United States General Accounting Office GAO Report to the Chairman, Subcommittee on VA, HUD, and Independent Agencies, Committee on Appropriations, House of Representatives July 1999 ENVIRONMENTAL PROTECTION Factors Contributing to Lengthy Award Times for EPA Grants GAO/RCED-99-204 United States GAO General Accounting Office Washington, D.C. 20548 Resources, Community, and Economic Development Division B-282807 July 14, 1999 The Honorable James T. Walsh Chairman, Subcommittee on VA, HUD, and Independent Agencies Committee on Appropriations House of Representatives Dear Mr. Chairman: The Environmental Protection Agency (EPA) relies heavily on grants to carry out its mission of protecting human health and safeguarding the natural environment. These grants, which EPA awards to states, tribes, localities, and academic institutions, provide assistance for projects that range from conducting environmental research to constructing wastewater treatment facilities.1 A significant portion of EPA’s budget is used to fund grants. For fiscal year 1999, for example, EPA projected that it would use about $4 billion, or 53 percent of its $7.6 billion budget, for grants. EPA’s grant award process consists of a series of steps that generally begins when the agency receives its annual appropriation2 and ends when it awards a grant to a recipient. As part of this process, a grant applicant must prepare and submit a detailed grant application, and EPA and the grantee agree on a work plan that describes the tasks to be performed, as well as specific commitments and deliverables. EPA funds two broad categories of grants—“agency-requested” and “congressionally directed.” Agency-requested grants implement ongoing environmental programs and fund other executive-branch priorities. Congressionally directed grants originate in EPA’s appropriations acts and in the committee reports accompanying the acts. These acts and reports direct the agency to fund specific projects out of its appropriations. Because of your interest in the timeliness of EPA’s grant award process, you asked us to identify (1) the number and dollar value of the 1 In this report, the term “grants” includes both grants and cooperative agreements. Grants provide organizations with financial assistance to carry out programs without substantial federal involvement. Cooperative agreements provide financial assistance with substantial federal involvement. Both grants and cooperative agreements are included in the broader category of “assistance agreements.” 2 The Office of Management and Budget (OMB) makes EPA’s appropriations available through an allotment process. We used OMB’s allotment date as the starting point in calculating how long it takes EPA to award a grant. Page 1 GAO/RCED-99-204 Timeliness of EPA Grant Awards B-282807 agency-requested and congressionally directed grants awarded for fiscal years 1995-98; (2) the median award time for both types of grants, as measured by the number of days between the date of the fiscal year appropriation and the date of the grant award; and (3) the major reasons for lengthy awards. From fiscal year 1995 through fiscal year 1998, the most recent years for Results in Brief which complete grant data were available, EPA awarded 12,861 agency-requested grants valued at approximately $8.4 billion and 950 congressionally directed grants valued at approximately $1.4 billion (see fig. 1). Page 2 GAO/RCED-99-204 Timeliness of EPA Grant Awards B-282807 Figure 1: Number and Dollar Amounts of Grants Awarded by EPA for Fiscal Years 1995-98 4,000 Number of grants 3.5 Dollars in billions 3,500 3.0 3,000 2.5 2,500 2.0 2,000 1.5 1,500 1.0 1,000 0.5 500 0 0.0 1995 1996 1997 1998 1995 1996 1997 1998 Fiscal years Agency–requested Congressionally directed Source: GAO’s analysis of EPA’s data. During fiscal years 1995-98, the median time that EPA took to award both agency-requested and congressionally directed grants, as measured by the number of days between the date of the fiscal year appropriation and the date of the grant award, was about the same for each type of grant (see fig. 2). Page 3 GAO/RCED-99-204 Timeliness of EPA Grant Awards B-282807 Figure 2: Median Number of Days to Award Grants, Fiscal Years 1995-98 350 Median number of days 327 327 312 300 270 264 261 250 200 150 118 104 100 50 0 1995 1996 1997 1998 Fiscal years Agency–requested Congressionally directed Note: The median number of days is smaller for fiscal year 1996 than for the other fiscal years because of some unusual circumstances, including three government shutdowns that delayed EPA’s appropriations. Source: GAO’s analysis of EPA’s data. However, some grants took considerably longer to award. Specifically, EPA took at least twice the median number of days to award 409 agency-requested grants valued at $48 million and 30 congressionally directed grants valued at $27 million. Some grants of both types took over 600 days to award. Several factors can lengthen the time taken to award both agency-requested and congressionally directed grants. For example, Page 4 GAO/RCED-99-204 Timeliness of EPA Grant Awards B-282807 • grantees may not submit grant applications in a timely manner, • EPA may find problems with grantees’ proposed work plans, • grants may need to be awarded competitively, and • grantees may not need funding immediately, even though funding is available. Awarding congressionally directed grants in a timely manner may involve issues that do not generally arise for agency-requested grants. For example, grantees may be unfamiliar with EPA’s grant award process, and EPA may need to identify specific grantees when the appropriations committees have not done so. More than 55 EPA programs provide grants to states, tribes, localities, and Background other regional or local authorities to fund continuing environmental programs, such as air pollution monitoring. These programs provide assistance to governments, institutions, nonprofit organizations, and private parties to contribute data, training, and research. EPA also provides grant funding to state revolving loan funds that, in turn, provide financing to municipalities for wastewater and drinking water facilities. Thus, EPA accomplishes a large part of its mission by awarding grant funds for other organizations to conduct environmental programs and projects. In fiscal year 1998, EPA expected to obligate about $3.5 billion, or 47 percent of its $7.4 billion budget, for grant funding. Each fiscal year, EPA submits its budget request to the Congress, identifying the amounts it intends to award as grants throughout the coming fiscal year. This budget request does not provide for congressionally directed grants. During their deliberations, the congressional appropriations committees often direct EPA to set aside grant funds for particular programs or purposes. A committee may identify the grantee and the grant amount. For example, the House Appropriations Committee’s conference report for fiscal year 1995 directs that a $2 million grant be awarded to the Gulf of Maine Council. Alternatively, a committee may identify a purpose without designating a grantee. For example, the same committee report directs that $8.5 million be awarded for rural water technical assistance activities. Generally, no additional appropriations are provided specifically for funding or managing congressionally directed grants. As part of the yearly appropriations process, EPA prepares—within 30 days of the enactment of its appropriations legislation—an operating plan for Page 5 GAO/RCED-99-204 Timeliness of EPA Grant Awards B-282807 approval by its appropriations committees. This plan explains how the agency intends to implement its budget. Because the agency does not usually receive advance notice for congressionally directed grants, it must provide in its operating plan for funding and managing these grants. The Office of Management and Budget (OMB) makes funds available to EPA through an allotment process that allocates funds after they are appropriated. EPA’s headquarters and regional budget, program, and grant management offices participate in the grant funding process. The budget office makes funds available through its management of the agency’s operating plan; the program offices allocate funding amounts and are responsible for programmatic, scientific, and technical oversight; and the grant management offices perform and document administrative reviews of grantees’ application packages. EPA’s headquarters budget office monitors the appropriations process and, shortly after the beginning of a new fiscal year, identifies and assigns responsibility for each congressionally directed grant to a specific EPA headquarters program office or regional office. The program office, in turn, may retain the responsibility for awarding the grant or assign this responsibility to a regional office. If the responsibility is assigned, the program office transmits the necessary funding to the regional office. EPA officials told us that once a headquarters program office assigns responsibility for a grant to a regional office, the program office does not generally follow up on or monitor the status of the grant to see whether it is made available in a timely manner. While EPA headquarters monitors regional workload levels, it does not monitor the status of individual grants unless a problem or issue arises. Because the program offices play a pivotal role in the grant award process, they are encouraged to establish an annual plan and schedule for awarding both agency-requested and congressionally designated grants and to communicate that plan and schedule to the appropriate budget and grant management offices. In September 1992, EPA issued a policy statement for one category of agency-requested grants—continuing environmental programs—requiring that these grants be awarded “as quickly as possible after funds become available.” Under the policy, the appropriate EPA program and grant management offices must decide within 60 days of receiving a grant application whether to approve, conditionally approve, or disapprove the Page 6 GAO/RCED-99-204 Timeliness of EPA Grant Awards B-282807 application.3 Within this period, EPA has 45 days to inform the applicant in writing of the status of the application. However, this EPA policy covers only about 20 percent of the agency’s grants. For other grants awarded by EPA headquarters, the agency has established a 60-day “customer service standard” for acting on grant applications—including applications for congressionally directed grants. According to EPA headquarters grant administration officials, EPA regional offices are also developing customer service standards. From fiscal year 1995 through fiscal year 1998, EPA awarded 12,861 EPA Grants for Fiscal agency-requested grants valued at approximately $8.4 billion and 950 Years 1995-98 congressionally directed grants totaling about $1.4 billion (see table 1). During this period, the number of congressionally directed grants ranged from about 4.3 percent to 8.5 percent of the total number of grants awarded, and the dollar value of these grants ranged from 7 percent to 26 percent of the total dollar value. In total, EPA awarded 13,811 grants valued at $9.9 billion during the 4-year period. EPA’s regional offices awarded 93 percent of these grants (including the congressionally directed grants) valued at $9.2 billion. Table 1: EPA’s Agency-Requested and Congressionally Directed Grants, Fiscal Years 1995-98 Agency-requested Congressionally directed Total Fiscal year Number Amount Number Amount Number Amount 1995 3,580 $2,631,039,747 160 $935,238,230 3,740 $3,566,277,977 1996 2,588 625,967,622 214 94,682,988 2,802 720,650,610 1997 3,467 2,046,886,190 276 172,940,849 3,743 2,219,827,039 1998 3,226 3,122,860,759 300 232,283,174 3,526 3,355,143,933 Total 12,861 $8,426,754,318 950 $1,435,145,241 13,811 $9,861,899,560 Source: GAO’s analysis of EPA’s data. For fiscal years 1995-98, the median time that EPA took to award both Time Taken to Award agency-requested and congressionally directed grants was about the same Grants (see table 2). The time taken to award a grant is the number of days elapsed between the date OMB allots EPA’s fiscal year appropriation and the date EPA awards the grant. The median date is the midpoint in a sequentially ordered list; half of the grants are below the median number 3 EPA also requires that the program office “attempt to complete the review” [of the grantee’s application] within 3 weeks of receiving the application. Page 7 GAO/RCED-99-204 Timeliness of EPA Grant Awards B-282807 of days, and half are above. Because the sizes of the intervals vary widely from one type of grant to another, the median may be a more useful representation of the “typical” number of days than the average or mean. Table 2: Median Number of Days Taken to Award EPA Grants, Fiscal Years Median number of days taken to award grants 1995-98 Fiscal year Agency-requested Congressionally directed 1995 270 312 1996 118 104 1997 327 327 1998 264 261 Note: The median number of days is smaller for fiscal year 1996 than for the other fiscal years because of some very unusual circumstances, including three government shutdowns that delayed EPA’s appropriations. Source: GAO’s analysis of EPA’s data. According to EPA officials, the time taken to award grants is influenced by the dates when EPA receives its appropriation, when the appropriations committees approve its operating plan, and when its program offices provide annual guidance to the regional offices on the agency-requested and congressionally directed grants to be awarded. Some EPA regional officials maintain that they must wait for an approved operating plan before making grant awards. The officials pointed out, for example, that although EPA’s fiscal year 1999 appropriations act was passed in October 1998, the agency did not have an approved operating plan until late February 1999. The officials further indicated that the early assumptions about funding levels used to prepare the plan do not always carry forward to the final approved plan. While there was very little difference in the median time taken to award agency-requested and congressionally directed grants, some grants of both types—409 agency-requested grants valued at $48 million and 30 congressionally directed grants valued at $27 million—took more than twice the median number of days to award. Some grants of both types took over 600 days to award. For each fiscal year from 1995 through 1998, figure 3 shows the percentage of grants awarded within specific time frames. Page 8 GAO/RCED-99-204 Timeliness of EPA Grant Awards B-282807 Figure 3: Percentage of Grants Awarded, by Time Taken for Awards, Fiscal Years 1995-98 1995 1996 60 Percent of grants awarded 60 Percent of grants awarded 50 50 40 40 30 30 20 20 10 10 0 0 100 or fewer 101-200 201-300 301 or more 100 or fewer 101-200 201-300 301 or more Number of days Number of days 1997 1998 80 Percent of grants awarded 60 Percent of grants awarded 70 50 60 40 50 40 30 30 20 20 10 10 0 0 100 or fewer 101-200 201-300 301 or more 100 or fewer 101-200 201-300 301 or more Number of days Number of days Agency–requested Congressionally directed Source: GAO’s analysis of EPA’s data. Page 9 GAO/RCED-99-204 Timeliness of EPA Grant Awards B-282807 Several factors influence the time taken to award grants, some of which Major Reasons for affect both agency-requested and congressionally directed grants and Lengthy Awards others of which are particular to congressionally directed grants. For example, awards of both types of grants may be delayed when grantees do not submit their grant applications on time or when EPA finds problems with the grantees’ proposed work plans. EPA’s procedures for awarding grants competitively, including procedures for soliciting and evaluating grant proposals, also take time. Furthermore, grantees that have funding available from a prior year often wait until they need additional funds to apply for a new grant. Awards of congressionally directed grants may be delayed when grantees are not familiar with EPA’s grant award process or when EPA needs to identify grantees after funds have been congressionally directed but grantees have not been designated. Reasons Affecting Both Grantees may increase the time taken to award grants if they are late in Agency-Requested and submitting their grant application packages to EPA or do not include Congressionally Directed complete work plans as a part of these packages. According to EPA, the grant review process cannot begin until the agency receives the grantee’s Grants application package, and the agency cannot approve the grant from a technical standpoint unless the grantee has prepared an acceptable work plan defining the tasks that will be accomplished. EPA officials said they found it much easier to deal with the recipients of agency-requested grants, who are familiar with the agency’s grant award procedures, than to instruct new grantees in the intricacies of the process. One regional official noted that because each fiscal year usually brings new congressionally designated grantees, it is difficult for EPA to establish ongoing relationships with them. Arriving at an acceptable work plan involves negotiation between EPA and the grantee. Sometimes, these negotiations can take several months. According to EPA regional grant officials, it takes about 4 to 5 months for the agency and a prospective congressionally designated grantee to negotiate a work plan that meets congressional intentions for a specific grant. Such a negotiation takes place after EPA has received its annual grant appropriation. An EPA headquarters grant administration official said that it can also take several months to negotiate an acceptable work plan with the recipient of a continuing environmental program grant. However, because of the long lead times, the official said, the parties can work ahead, starting negotiations over the work plan before EPA receives its annual appropriation. In September 1998, EPA’s Inspector General reported, after reviewing 55 grant work plans, that the agency’s program Page 10 GAO/RCED-99-204 Timeliness of EPA Grant Awards B-282807 officers did not always negotiate work plans with well-defined commitments. The Inspector General recommended increased training in this area for EPA officials. States’ concerns about the timing of EPA’s grant awards led EPA, in 1992, to issue a policy memorandum on awarding grants for continuing environmental programs. The memorandum cited two possible causes of delays—confusion about when grant funds become available and difficulties in obtaining approval of work plans. The memorandum also noted that disagreements over EPA/state initiatives and requirements delayed EPA and state program officials’ negotiations of work plans. Such disagreements can hold up grant awards until all work plan issues have been resolved and the work plans have been approved. To address this problem, the policy memorandum established a requirement for EPA to approve, conditionally approve, or disapprove an application for a continuing environmental program grant (including the work plan) within 60 days of receiving the grant application package. Also adding time to grant awards, according to EPA officials, are the agency’s procedures for awarding grants competitively, including those for soliciting and evaluating grant proposals. Although EPA has no overall requirements for competition, some program offices award agency-requested grants competitively to help ensure that only the best proposals are funded. For example, EPA’s Office of Research and Development conducts an independent scientific peer review of proposed research grants, which, officials said, adds about 4 weeks to the grant award process. Most of EPA’s congressionally directed environmental justice and some environmental equity grants are also awarded competitively.4 EPA officials say they must use an extensive scoring process to determine the most eligible grantees for limited funds in this area. Still another reason for the time taken to award grants, disclosed by our review of selected grant files, is that the recipients of both agency-requested and congressionally directed grants do not always need funding when grant funds become available. When grantees have not 4 “Environmental justice” is defined by EPA as “the fair treatment and meaningful involvement of all people regardless of race, color, national origin, or income with respect to the development, implementation, and enforcement of environmental laws, regulations, and policies. Fair treatment means that no group of people, including racial, ethnic, or socioeconomic group should bear a disproportionate share of the negative environmental consequences resulting from industrial, municipal, and commercial operations or the execution of federal, state, local, and tribal programs and policies.” EPA defines “environmental equity” as “equal protection from environmental hazards for individuals, groups, or communities regardless of race, ethnicity, or economic status.” Page 11 GAO/RCED-99-204 Timeliness of EPA Grant Awards B-282807 liquidated all of their grant funds from the prior fiscal year, our review showed, they sometimes postpone the submission of their applications for new grant funds. For example, if a construction project was late in getting started and grant funds are therefore left over from the prior fiscal year, a grantee may postpone the submission of an application for an agency-requested construction grant. Similarly, EPA grant officials noted, if the recipient of a congressionally directed grant in one fiscal year is designated as a grantee in the following fiscal year and the grantee has not spent all of the funds from the first fiscal year, the grantee may postpone the submission of a grant application until new funding is required. Issues With According to EPA officials, one of the major reasons for delays in awarding Congressionally Directed congressionally directed grants is that the grantees are not familiar with Grants the federal grant application process. Even organizations identified as grantees in the appropriations committees’ reports are required to submit detailed grant applications and work plans. Not all grantees are aware of this requirement. EPA officials said that they do not generally assist new grantees in preparing their grant application packages and do not take a proactive role in expediting grant awards. However, according to EPA grant administration officials, the agency assists grantees that ask for help in developing their work plans, to the extent appropriate. The officials pointed out that the grantees are still responsible for preparing the plans. Some EPA regions assist the grantees by providing workshops and training. EPA officials pointed out that the agency has developed a grant-writing tutorial, available on CD-ROM and the Internet, for new or small grantees. However, one regional official noted that EPA’s grant application packages do not generally indicate that such assistance is available. EPA officials pointed out that, in some cases, a specific grantee may not be identified in the appropriations committees’ reports; instead, the committees simply direct that funding go to a particular area of interest. In these cases, EPA must either identify the intended grantee through research or competitively award the grant by soliciting and evaluating grant proposals. Each of these steps adds time to the process. An EPA regional official also said that administering congressionally directed grants is difficult because EPA does not receive advance notice of them and has no information to work with until the grants are designated in the appropriations committees’ conference reports. EPA grant administration officials said they take the award and management of congressionally directed grants seriously. This view was Page 12 GAO/RCED-99-204 Timeliness of EPA Grant Awards B-282807 echoed by EPA regional officials, who indicated that every effort is made to accommodate congressionally directed grants. However, the officials noted, the agency does not receive additional staff and resources to manage these grants. According to several EPA headquarters and regional grant administration officials, congressionally directed grants are sometimes seen as not furthering the agency’s mission or as not aligned with its priorities. We provided EPA with a draft of this report for review and comment. We Agency Comments discussed the draft report with the Director of EPA’s Office of Grants and Debarment, who said EPA generally agreed with the findings in the report and suggested that we clarify the applicability of EPA’s customer service standard for processing and awarding grants. According to the Director, this standard applies to EPA headquarters offices, and regional offices are also developing such standards. We incorporated this and other technical comments into the report. To identify the number and dollar value of, and the median time taken to Scope and award, agency-requested and congressionally directed grants, we obtained Methodology data from EPA’s Integrated Financial Management System (IFMS), including the most recent financial and award date information for fiscal years 1995-98. The data provided by EPA were for newly awarded grants for each of the 4 fiscal years and did not include any amendments to the grants. We analyzed these data by calculating, for each grant, the number of days between the date that OMB allotted funds to EPA and the date the grant was awarded. The dates of allotment were provided to us by EPA’s headquarters budget office. We used these dates in our calculations because OMB must allot EPA’s appropriation before EPA can award grant funds. For some of EPA’s agency-requested grants, the number of days between OMB’s allotment date and EPA’s grant award date, as indicated by IFMS data, was erroneous because EPA uses a budget procedure called “forward funding.” Under this procedure, EPA uses funds carried over from a prior year for a grant, as well as new funding authority. While a grant may be awarded in a short time, IFMS can overstate the time taken for the award because it does not recognize that funds are being carried over to a new fiscal year. IFMS does not separately identify forward-funded grants, and EPA officials could not provide us with information that would allow us to do so. These grants are included in our analysis and would influence any Page 13 GAO/RCED-99-204 Timeliness of EPA Grant Awards B-282807 calculations of average numbers of days. We therefore used the median, or middle value of a data set, to describe the timeliness of a grant award. Another factor influenced our calculation of the number and dollar value of grants and of the median time taken to award them. For fiscal year 1996, OMB’s allotment of funds to EPA, which would normally have occurred in October or November 1995, did not occur until May 1996. The allotment occurred later than usual because of special circumstances, including the budget crisis of fiscal year 1996 and the associated government shutdowns. Consequently, for fiscal year 1996, calculations using IFMS data showed that the time taken to award some grants was “negative” because the grants were awarded before the allotment date under continuing budget resolutions. We eliminated all such grants from our review. Therefore, the number of grants and the amounts associated with agency-requested grants for fiscal year 1996 are understated. To obtain information on the reasons for lengthy awards, we talked with EPA officials at selected locations about the agency’s policy on timeliness and about how the agency oversees the grant award process. Because information on the reasons for lengthy awards is not available in IFMS, we reviewed selected hardcopy grant files to identify reasons for the delays and other information. This effort pointed to circumstances affecting congressionally directed grants. We then reviewed the files for 23 congressionally directed grants and 26 agency-requested grants, which we selected on the basis of the time taken to award the grants. We performed our review at EPA headquarters in Washington, D.C., and at the three EPA regional offices that managed the most grants for fiscal years 1995-98—the Chicago, Philadelphia, and San Francisco offices. We also reviewed documents related to EPA’s grant award process, such as regulations, policies, and directives, as well as appropriations acts and associated committee reports. We conducted our review from February through June 1999 in accordance with generally accepted government auditing standards. We are sending copies of this report to the Chairs and Ranking Minority Members of the Senate and House Committees and Subcommittees with responsibility for EPA’s grants. We will also send copies of this report to Carol M. Browner, Administrator, EPA, and Jacob Lew, Director, Office of Management and Budget. Copies will also be made available to others upon request. Page 14 GAO/RCED-99-204 Timeliness of EPA Grant Awards B-282807 If you have any questions about this report, please contact me at (202) 512-6111 or John A. Wanska at (312) 220-7628. Key contributors to this assignment were Willie E. Bailey, Julian M. Fogle, James B. Hayward, and John D. Yakaitis. Sincerely yours, David G. Wood Associate Director, Environmental Protection Issues (160464) Page 15 GAO/RCED-99-204 Timeliness of EPA Grant Awards Ordering Information The first copy of each GAO report and testimony is free. Additional copies are $2 each. Orders should be sent to the following address, accompanied by a check or money order made out to the Superintendent of Documents, when necessary. VISA and MasterCard credit cards are accepted, also. Orders for 100 or more copies to be mailed to a single address are discounted 25 percent. 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Environmental Protection: Factors Contributing to Lengthy Award Times for EPA Grants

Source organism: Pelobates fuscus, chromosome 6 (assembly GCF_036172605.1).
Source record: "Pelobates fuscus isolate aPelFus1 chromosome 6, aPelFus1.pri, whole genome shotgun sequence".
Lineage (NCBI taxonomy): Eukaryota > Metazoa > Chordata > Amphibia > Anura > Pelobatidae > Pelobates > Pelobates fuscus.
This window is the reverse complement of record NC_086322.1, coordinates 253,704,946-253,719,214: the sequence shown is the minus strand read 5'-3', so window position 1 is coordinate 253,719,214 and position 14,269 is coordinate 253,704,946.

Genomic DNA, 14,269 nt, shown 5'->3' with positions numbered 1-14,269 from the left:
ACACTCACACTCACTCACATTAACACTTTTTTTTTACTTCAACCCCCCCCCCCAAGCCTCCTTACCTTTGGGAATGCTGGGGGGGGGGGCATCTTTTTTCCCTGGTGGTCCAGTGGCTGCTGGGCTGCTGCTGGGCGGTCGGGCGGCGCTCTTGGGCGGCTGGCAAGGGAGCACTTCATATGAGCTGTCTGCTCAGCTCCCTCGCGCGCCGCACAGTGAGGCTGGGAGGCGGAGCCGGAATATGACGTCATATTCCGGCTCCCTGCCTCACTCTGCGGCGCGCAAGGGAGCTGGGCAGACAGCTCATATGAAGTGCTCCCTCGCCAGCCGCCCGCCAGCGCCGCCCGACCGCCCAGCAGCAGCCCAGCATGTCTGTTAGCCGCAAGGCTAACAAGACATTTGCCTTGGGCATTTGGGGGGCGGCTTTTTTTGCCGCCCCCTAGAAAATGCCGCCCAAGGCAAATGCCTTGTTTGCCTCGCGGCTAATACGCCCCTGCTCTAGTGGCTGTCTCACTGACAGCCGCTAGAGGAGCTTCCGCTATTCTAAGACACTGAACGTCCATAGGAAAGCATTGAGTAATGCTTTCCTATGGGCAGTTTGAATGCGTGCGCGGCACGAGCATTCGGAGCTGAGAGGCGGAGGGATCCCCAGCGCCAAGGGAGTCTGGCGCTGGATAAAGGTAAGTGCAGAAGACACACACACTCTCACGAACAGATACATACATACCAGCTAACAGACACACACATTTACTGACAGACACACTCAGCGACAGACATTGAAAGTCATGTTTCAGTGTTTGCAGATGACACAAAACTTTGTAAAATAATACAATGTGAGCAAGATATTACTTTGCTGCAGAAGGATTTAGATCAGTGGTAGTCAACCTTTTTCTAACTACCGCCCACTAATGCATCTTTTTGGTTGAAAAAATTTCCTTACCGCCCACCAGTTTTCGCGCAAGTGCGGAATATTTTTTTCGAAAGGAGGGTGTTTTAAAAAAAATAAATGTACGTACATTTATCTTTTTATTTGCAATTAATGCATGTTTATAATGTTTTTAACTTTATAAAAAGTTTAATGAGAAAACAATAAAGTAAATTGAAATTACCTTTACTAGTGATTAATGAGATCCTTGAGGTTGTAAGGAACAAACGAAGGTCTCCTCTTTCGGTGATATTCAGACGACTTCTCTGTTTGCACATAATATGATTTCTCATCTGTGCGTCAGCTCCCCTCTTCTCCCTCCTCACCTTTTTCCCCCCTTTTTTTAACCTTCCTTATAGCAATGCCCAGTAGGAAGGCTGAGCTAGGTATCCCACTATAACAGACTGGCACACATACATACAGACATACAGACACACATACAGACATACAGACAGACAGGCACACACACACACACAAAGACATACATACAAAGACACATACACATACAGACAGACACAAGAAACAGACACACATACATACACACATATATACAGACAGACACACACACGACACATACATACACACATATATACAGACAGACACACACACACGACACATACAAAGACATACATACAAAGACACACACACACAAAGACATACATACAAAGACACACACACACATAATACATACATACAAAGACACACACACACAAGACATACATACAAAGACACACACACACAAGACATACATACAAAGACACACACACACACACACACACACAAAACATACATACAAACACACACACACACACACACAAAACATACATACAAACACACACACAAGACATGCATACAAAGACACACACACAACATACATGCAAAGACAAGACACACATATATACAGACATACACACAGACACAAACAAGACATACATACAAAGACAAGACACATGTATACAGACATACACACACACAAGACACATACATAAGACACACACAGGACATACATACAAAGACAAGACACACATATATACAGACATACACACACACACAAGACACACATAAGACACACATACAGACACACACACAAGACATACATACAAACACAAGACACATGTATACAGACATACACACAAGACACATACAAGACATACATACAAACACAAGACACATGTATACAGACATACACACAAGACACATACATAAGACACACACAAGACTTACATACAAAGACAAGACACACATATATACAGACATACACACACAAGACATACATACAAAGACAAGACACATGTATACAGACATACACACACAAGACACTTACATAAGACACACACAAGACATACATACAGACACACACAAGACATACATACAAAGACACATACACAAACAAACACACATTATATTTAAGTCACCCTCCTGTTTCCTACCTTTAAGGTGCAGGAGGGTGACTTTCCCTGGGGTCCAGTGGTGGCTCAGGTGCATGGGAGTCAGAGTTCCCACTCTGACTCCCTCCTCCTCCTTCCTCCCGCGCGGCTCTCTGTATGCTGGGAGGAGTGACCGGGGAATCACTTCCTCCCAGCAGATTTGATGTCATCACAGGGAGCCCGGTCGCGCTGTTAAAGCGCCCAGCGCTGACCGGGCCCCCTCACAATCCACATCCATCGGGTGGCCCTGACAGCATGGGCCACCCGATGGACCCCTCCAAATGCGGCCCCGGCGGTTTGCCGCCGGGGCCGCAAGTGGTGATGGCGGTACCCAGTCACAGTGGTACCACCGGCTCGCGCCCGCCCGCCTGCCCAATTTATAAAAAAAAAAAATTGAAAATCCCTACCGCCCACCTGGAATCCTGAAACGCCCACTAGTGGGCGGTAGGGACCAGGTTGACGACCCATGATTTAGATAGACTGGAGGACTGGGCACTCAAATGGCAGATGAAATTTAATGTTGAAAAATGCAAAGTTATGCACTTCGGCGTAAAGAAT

Published by the Government Accountability Office on 1999-07-14.
Below is a raw (and likely hideous) rendition of the original report. (PDF)